Comments from the MADEFAST participants on this final version of the script are eagerly solicited since filming has already begun.
MADEFAST Script Draft Version 2.7 Joseph Wagner, primary author with revisions and contributions from: Mark Cutkosky, Larry Leifer, Chris Madison and Carolyn Valiquette Frame # Time Concept Voice/IMAGES Narration 1 15 sec Total : 0:15 Min. Intro. Cool Music Montage: Different images of the project/concept GIFF's from Web real pictures of seeker team members in action missiles flying Text phrases such as dream team (once towards end), agile teams, lean production, design, manufacture, communicate, distributed, rapid cycles, concurrent engin eering, collaboration, technology transfer, web tools, CommerceNet, work force re-education, etc. 2 45 sec Total : 1:00 Min. Background Narrator ...Continue Montage with MADEFAST title appearing Replace with ARPA and MADE symbols when appropriate Evolving political, economic and technical forces are changing the landscape of engineering in both the defe nse and commercial sectors. Individuals working in isolation must give way to tightly integrated, interdisciplinary teams equipped to respond rapidly to changi ng requirements and product opportunities. Yet the formation of geographically co-located teams, each requiring its own support infrastructure, while effective, is economically unrealistic. This challenge is being addressed by the ARPA Manufacturing Automation and Design Engineering research and development program. ARPA-MADE sponsored research s eeks to embody a new vision of engineering with a more flexible and responsive paradigm of agile engineering product teams, assembled from multiple organization s geographically distributed. 3 45 sec Total : 1.45 Min. Problem / Challenge... Mark Cutkosky Mark Cutkosky interview The MADE program arose from a need to dramatically improve the concurrent design and manufacturing processes. With the development of I nternet connectivity tools, a product development team can be composed of members chosen for their expertise, with geographic location no longer an issue. This distributed team takes advantage of the pre-existing tools and environment of each member. On February 7th, 1994, the MADEFAST experiment was suggested as a reality-proof, an impromptu field test. This challenge was delivered to a group of MADE progr am contractors who had not previously collaborated or produced a product. Yet in a matter of days, we launched a product development dream team composed of ind ustry and academic people from across the country. It has been a great experience and harbinger of the future, a new way to do business. 4 30 sec Total : 2:15 Min. The MADE community Narrator Illustrate sentences with the home page from each site perhaps by clicking on participants map The MADEFAST team, coordinated by principals at the University of Utah and Stanford University, created a geographically distributed team using ARPA developed tools and services. Collaborators from 12 institutions used these services to design, manufacture, test, and deliver an optical seeker similar to the ones used in missiles. The single, most important management decision of the MADEFAST exercise was to document all phases of the project on the World Wide Web. The MADEFAST web provi ded all participants with immediate access to the state of the project. This access allowed a large community of participants to be inserted precisely into the development cycle and disengaged again as soon as their contribution was completed. It also encouraged rapid integration of new team members and the preservat ion of work done by participants who rotated off the team. 5 25 sec Total : 2.:40 Min. ...Challenge/ Success Rich Riesenfeld Rich Riesenfeld interview The core technology for MADEFAST was a disparate collection of experimental Internet services, concurrent engineering tools and person al expertise, components that had never before been integrated. On April 14, we received our product specifications and launched the experiment . Building on ARPA developed infrastructure, the MADEFAST challenge was to prove that incremental research milestones can be coupled creatively with real product development schedules. 6 20 sec Total : 3:00 Min. Rich Riesenfeld (cont.) Switch to video of final seeker working (Film final seeker being shipped to Stanford) (Music? pausing to show seeker at work) And we did it! MADEFAST demonstrated a working model in 6 months at a fraction of the cost presently associated with eq uivalent development projects 7 15 sec Total : 3:15 Min. MADEFAST Highlights - use of MADE technology and Internet connectivity tools to accomplish a task. Narrator %Slide seeker video to side and freeze with first point Overlay text of the four points, if possible showing images for the other three points, e.g.: %MADEFAST home page %MADEFAST resources %??Internet Road map from George Toye MADEFAST delivered: % a working IR missile seeker prototype; % a detailed record of the product and the process; % a working collaboration infrastructure; % an R&D road map for further development. 8 15 sec Total : 3:30 Min. Narrator Show web pages: In late April, engineers from Utah visited Texas Instruments and obtained design drawings of their optical seeker. Coupled with similar schematics that Stanfo rd University received from Hughes Aircraft & Missles, these industry baselines were posted to the WWW and served to guide design decisions for the MADEFAST see ker. [http://cdr.stanford.edu/html/MADEFAST/drawings.4-21/schematic.html http://cdr.stanford.edu/html/MADEFAST/hughes-designs.html] 9 30(?) sec Total : 4:00 Min. Narrator then MBONE Audio Share white board video from ISAT meeting Much of the seeker design is driven by the demands placed by the optics. The use of network video, audio and shared whiteboard played a key role in coming to agreement on a two-stage optics design. 10 30 sec Total : 4:30Min Narrator Flash plot of Design sheet results disappearing into Alpha_1 figures Show machining of a part on half screen, Alpha_1 GIF of same part on other half In early July, EIT usee RockwellUs program Design Sheet to examine in a detail examination of the optics design options. [http://www.madefast.org/mf/Design-Documentation/Design-Info/Product-Data/Optics/Optical-Analysis/h-f-d.gif] Utah began generating preliminary designs of the mechanical components of the seeker using Alpha_1, an integrated graphics, design, modeling and manufacturing s ystem. As the physical design became more refined, fabrication of the components began. 11 15 sec Total : 4:45 Min. Narrator Move Alpha_1 figure back into web page, navigate to controls page Meanwhile work was progressing on the seekerUs controls software and electronics. [Begin at current state: http://www.madefast.org/mf/Design-Documentation/current-state.html End at Controls: http://www.madefast.org/mf/Design-Documentation/electronics.html] 12 30 sec Total : 5:15 Min. Narrator Unknown MSU footage In August, Utah and MSU agreed upon a seeker casing design. Utah manufactured and shipped a mold for the casing to MSU. Fabrication at MSU's Advanced Computing Thrust project was completed in late August. By the end of October, Utah had completed the fabrication of the mechanical and optical seeker parts and the assembled seeker was sent to Stanford for integrati on with the control components. 13 30 sec Total : 5:45 Min. Narrator Cornell Web Page In addition to the construction of the physical seeker, advanced modeling and analysis of the seeker and its components were also performed. Cornell's Simlab performed analysis of the physical properties of the optical spider, verifying that it was capable of withstanding the accelerations it will be subject to under normal operating conditions.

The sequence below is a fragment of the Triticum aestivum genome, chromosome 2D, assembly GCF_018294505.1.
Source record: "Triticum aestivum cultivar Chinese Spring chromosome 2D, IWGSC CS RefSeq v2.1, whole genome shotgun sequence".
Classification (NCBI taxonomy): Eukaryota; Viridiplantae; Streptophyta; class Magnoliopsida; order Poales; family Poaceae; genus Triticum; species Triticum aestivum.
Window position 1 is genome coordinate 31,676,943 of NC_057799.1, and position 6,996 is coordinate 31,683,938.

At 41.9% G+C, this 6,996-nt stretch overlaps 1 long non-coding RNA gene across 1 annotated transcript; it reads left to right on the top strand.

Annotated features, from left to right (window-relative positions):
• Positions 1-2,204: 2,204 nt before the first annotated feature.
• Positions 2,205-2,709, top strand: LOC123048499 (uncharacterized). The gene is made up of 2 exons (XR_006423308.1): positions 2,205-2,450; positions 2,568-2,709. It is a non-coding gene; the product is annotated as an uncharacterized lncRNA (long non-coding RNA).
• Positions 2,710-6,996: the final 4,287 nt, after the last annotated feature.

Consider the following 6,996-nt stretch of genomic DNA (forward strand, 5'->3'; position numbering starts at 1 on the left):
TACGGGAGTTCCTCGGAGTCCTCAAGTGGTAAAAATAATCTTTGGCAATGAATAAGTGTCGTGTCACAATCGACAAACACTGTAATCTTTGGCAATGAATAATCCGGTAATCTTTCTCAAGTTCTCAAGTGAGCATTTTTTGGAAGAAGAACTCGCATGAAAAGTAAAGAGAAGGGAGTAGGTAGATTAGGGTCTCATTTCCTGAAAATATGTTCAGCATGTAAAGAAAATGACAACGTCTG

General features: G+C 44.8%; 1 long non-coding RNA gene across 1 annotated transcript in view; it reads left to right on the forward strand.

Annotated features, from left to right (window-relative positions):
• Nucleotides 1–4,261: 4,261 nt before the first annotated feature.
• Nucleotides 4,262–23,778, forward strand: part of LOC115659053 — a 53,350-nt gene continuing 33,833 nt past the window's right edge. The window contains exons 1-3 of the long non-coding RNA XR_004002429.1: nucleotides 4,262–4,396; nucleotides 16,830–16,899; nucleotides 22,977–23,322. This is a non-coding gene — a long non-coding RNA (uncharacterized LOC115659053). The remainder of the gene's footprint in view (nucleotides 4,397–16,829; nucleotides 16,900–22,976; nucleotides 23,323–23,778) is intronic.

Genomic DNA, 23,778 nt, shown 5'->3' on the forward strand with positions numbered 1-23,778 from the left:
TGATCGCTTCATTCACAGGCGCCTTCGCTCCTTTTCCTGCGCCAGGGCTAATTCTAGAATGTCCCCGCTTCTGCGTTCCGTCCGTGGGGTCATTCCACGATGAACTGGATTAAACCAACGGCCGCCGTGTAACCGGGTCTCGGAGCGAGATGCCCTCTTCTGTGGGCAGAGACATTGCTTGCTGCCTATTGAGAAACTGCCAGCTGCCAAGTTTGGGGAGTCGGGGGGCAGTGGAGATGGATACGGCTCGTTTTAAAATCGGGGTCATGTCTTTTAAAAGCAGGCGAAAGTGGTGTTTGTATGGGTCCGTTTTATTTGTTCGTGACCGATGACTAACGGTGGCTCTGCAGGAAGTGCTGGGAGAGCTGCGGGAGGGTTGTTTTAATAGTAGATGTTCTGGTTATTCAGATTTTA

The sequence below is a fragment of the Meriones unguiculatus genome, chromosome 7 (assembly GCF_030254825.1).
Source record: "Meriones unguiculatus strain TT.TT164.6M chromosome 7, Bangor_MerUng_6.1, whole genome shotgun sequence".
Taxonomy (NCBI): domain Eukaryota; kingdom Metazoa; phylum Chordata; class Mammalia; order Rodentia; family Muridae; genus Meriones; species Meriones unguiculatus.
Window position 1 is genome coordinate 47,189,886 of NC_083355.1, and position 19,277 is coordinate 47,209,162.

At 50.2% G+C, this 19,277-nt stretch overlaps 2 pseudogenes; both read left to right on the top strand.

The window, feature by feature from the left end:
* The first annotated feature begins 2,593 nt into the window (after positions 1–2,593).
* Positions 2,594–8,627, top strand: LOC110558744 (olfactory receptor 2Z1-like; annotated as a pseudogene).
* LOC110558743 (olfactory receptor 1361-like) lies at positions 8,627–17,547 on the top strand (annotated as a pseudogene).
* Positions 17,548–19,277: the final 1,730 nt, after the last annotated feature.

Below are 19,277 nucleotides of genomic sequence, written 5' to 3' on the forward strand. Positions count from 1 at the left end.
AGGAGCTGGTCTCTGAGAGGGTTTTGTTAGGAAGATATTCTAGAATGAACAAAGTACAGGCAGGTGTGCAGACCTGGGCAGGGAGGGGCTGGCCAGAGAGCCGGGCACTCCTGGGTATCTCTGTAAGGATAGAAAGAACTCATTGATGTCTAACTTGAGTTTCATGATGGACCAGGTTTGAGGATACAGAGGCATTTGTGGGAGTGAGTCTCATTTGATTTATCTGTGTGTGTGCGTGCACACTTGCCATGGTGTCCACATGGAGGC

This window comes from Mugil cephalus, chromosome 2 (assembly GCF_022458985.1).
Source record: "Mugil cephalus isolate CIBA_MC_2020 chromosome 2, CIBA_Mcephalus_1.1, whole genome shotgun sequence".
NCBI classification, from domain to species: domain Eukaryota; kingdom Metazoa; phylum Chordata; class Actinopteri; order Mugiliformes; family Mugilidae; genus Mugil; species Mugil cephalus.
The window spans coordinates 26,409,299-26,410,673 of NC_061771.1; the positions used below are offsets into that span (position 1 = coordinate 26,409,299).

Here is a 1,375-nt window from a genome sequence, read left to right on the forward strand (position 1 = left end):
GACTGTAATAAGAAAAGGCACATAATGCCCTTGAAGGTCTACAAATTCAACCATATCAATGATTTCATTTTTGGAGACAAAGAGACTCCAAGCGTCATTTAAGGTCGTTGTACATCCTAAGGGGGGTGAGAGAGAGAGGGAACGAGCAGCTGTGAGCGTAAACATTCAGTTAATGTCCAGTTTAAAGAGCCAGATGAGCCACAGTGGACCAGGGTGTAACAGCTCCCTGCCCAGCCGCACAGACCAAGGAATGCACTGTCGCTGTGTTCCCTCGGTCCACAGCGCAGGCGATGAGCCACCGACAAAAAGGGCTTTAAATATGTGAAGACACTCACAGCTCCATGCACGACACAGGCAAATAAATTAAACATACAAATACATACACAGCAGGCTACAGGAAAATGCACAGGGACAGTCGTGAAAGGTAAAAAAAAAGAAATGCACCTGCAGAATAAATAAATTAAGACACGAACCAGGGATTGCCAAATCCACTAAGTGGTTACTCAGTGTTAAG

The Stanford Knowledge systems lab create a DME model-based simulation model of the seeker assembly. Simulation results are available to the MADEFAST community and all ARPA contractors. 14 60 sec Total : 6:45 Min. Conclusion / Commercial Sector Slant Marty Tenenbaum Marty Tenenbaum interview Insert Commerce net web page at end MADEFAST was a success. It clearly demonstrated to us in industry that it is possible to quickly develop a real product usi ng the Internet and the concept of distributed collaborative teams. This exciting demonstration points the way to new collaborative enterprise options, new way s to deliver products to the marketplace. Use of these distributed "virtual" teams include: